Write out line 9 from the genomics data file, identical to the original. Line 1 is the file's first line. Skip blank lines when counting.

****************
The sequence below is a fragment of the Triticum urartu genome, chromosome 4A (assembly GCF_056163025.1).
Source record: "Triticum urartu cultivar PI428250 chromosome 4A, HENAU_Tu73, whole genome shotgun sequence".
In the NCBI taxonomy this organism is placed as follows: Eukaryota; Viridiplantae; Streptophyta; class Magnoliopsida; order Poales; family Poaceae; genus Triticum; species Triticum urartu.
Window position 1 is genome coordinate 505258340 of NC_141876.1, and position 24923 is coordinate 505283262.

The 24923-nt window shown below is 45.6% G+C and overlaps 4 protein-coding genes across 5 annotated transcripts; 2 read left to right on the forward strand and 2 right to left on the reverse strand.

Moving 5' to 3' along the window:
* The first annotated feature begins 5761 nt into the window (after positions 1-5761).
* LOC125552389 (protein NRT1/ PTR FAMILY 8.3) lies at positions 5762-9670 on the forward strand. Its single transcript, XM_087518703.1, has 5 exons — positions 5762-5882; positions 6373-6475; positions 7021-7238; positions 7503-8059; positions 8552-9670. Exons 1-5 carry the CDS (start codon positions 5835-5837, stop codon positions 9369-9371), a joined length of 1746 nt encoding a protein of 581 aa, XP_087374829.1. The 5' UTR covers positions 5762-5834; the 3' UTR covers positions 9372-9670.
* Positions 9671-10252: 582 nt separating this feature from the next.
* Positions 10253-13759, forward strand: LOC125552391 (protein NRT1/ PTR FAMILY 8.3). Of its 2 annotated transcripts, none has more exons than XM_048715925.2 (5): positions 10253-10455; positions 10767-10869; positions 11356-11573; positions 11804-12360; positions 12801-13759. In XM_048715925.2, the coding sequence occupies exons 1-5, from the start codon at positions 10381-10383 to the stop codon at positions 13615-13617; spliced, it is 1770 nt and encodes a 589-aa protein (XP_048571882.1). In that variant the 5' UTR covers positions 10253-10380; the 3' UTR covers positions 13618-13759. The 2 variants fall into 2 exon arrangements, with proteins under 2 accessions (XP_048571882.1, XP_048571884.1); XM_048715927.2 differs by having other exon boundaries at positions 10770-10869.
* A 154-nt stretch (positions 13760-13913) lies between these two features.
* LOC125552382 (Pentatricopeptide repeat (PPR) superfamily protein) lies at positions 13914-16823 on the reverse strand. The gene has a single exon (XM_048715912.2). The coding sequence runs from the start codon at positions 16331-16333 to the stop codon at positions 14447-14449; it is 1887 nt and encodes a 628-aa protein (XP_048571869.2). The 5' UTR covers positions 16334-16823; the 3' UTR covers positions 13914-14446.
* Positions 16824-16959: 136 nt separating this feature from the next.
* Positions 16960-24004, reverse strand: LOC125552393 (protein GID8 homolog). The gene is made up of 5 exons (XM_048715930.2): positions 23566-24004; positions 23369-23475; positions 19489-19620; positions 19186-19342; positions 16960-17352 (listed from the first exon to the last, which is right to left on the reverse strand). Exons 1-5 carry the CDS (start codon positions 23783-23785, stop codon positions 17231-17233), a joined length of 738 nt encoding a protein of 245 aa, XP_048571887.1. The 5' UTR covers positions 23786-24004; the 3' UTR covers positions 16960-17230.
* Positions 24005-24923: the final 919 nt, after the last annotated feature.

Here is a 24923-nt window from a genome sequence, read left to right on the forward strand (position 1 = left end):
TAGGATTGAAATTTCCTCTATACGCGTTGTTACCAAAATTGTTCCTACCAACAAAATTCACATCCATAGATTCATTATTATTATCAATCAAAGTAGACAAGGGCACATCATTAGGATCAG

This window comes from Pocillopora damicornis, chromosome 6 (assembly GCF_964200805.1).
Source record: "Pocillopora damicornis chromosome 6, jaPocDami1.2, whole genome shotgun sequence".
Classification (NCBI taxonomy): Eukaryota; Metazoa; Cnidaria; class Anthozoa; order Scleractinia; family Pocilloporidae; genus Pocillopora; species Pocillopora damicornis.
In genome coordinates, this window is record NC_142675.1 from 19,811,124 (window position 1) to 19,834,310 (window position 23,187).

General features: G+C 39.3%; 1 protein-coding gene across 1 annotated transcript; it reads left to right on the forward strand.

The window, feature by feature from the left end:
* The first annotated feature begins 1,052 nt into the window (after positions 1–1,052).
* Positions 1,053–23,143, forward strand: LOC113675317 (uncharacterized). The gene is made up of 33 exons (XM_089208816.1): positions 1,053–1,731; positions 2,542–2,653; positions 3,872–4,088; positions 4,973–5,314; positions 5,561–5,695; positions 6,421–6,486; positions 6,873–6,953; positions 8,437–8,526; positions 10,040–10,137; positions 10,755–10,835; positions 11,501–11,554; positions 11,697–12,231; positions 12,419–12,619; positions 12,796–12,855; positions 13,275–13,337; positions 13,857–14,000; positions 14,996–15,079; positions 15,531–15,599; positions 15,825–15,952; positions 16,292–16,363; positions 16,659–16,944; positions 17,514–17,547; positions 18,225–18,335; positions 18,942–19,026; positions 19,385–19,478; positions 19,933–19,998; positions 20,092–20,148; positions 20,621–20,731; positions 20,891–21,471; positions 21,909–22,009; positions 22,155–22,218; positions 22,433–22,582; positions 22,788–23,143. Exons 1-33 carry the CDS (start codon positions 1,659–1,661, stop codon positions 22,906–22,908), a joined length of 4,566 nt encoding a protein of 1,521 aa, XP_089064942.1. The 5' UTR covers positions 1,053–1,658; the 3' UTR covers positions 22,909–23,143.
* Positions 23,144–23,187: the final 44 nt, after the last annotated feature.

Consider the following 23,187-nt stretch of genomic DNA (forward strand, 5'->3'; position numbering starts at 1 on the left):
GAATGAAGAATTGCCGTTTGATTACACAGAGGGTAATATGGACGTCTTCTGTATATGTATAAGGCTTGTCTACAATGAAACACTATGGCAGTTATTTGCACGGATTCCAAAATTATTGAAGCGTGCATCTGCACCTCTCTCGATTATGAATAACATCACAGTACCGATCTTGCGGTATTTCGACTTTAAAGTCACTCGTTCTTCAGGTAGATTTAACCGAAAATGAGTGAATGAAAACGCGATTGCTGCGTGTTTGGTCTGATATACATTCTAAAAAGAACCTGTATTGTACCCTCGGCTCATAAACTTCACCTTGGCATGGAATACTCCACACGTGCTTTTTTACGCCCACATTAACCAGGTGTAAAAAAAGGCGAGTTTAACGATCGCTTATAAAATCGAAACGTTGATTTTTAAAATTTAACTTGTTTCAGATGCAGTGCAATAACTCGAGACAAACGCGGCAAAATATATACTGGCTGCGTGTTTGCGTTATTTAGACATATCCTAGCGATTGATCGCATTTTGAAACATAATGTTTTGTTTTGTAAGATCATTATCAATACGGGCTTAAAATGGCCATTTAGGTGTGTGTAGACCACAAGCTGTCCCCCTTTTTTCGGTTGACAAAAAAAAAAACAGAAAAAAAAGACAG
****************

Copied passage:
* Positions 9671-10252: 582 nt separating this feature from the next.